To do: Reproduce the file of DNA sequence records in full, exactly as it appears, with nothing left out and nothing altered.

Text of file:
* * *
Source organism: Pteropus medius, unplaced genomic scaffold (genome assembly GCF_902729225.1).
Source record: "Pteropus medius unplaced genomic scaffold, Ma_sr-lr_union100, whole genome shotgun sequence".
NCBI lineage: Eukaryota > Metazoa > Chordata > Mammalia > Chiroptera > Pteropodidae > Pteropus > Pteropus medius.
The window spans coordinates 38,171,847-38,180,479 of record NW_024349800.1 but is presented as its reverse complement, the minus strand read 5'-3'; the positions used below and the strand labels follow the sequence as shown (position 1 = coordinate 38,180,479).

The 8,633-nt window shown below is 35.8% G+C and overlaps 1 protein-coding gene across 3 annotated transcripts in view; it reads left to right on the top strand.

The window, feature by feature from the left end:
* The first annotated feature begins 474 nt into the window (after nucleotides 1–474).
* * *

Source organism: Pteropus medius, unplaced genomic scaffold (genome assembly GCF_902729225.1).
Source record: "Pteropus medius unplaced genomic scaffold, Ma_sr-lr_union100, whole genome shotgun sequence".
NCBI lineage: Eukaryota > Metazoa > Chordata > Mammalia > Chiroptera > Pteropodidae > Pteropus > Pteropus medius.
The window spans coordinates 38,171,847-38,180,479 of record NW_024349800.1 but is presented as its reverse complement, the minus strand read 5'-3'; the positions used below and the strand labels follow the sequence as shown (position 1 = coordinate 38,180,479).

The 8,633-nt window shown below is 35.8% G+C and overlaps 1 protein-coding gene across 3 annotated transcripts in view; it reads left to right on the top strand.

The window, feature by feature from the left end:
* The first annotated feature begins 474 nt into the window (after nucleotides 1–474).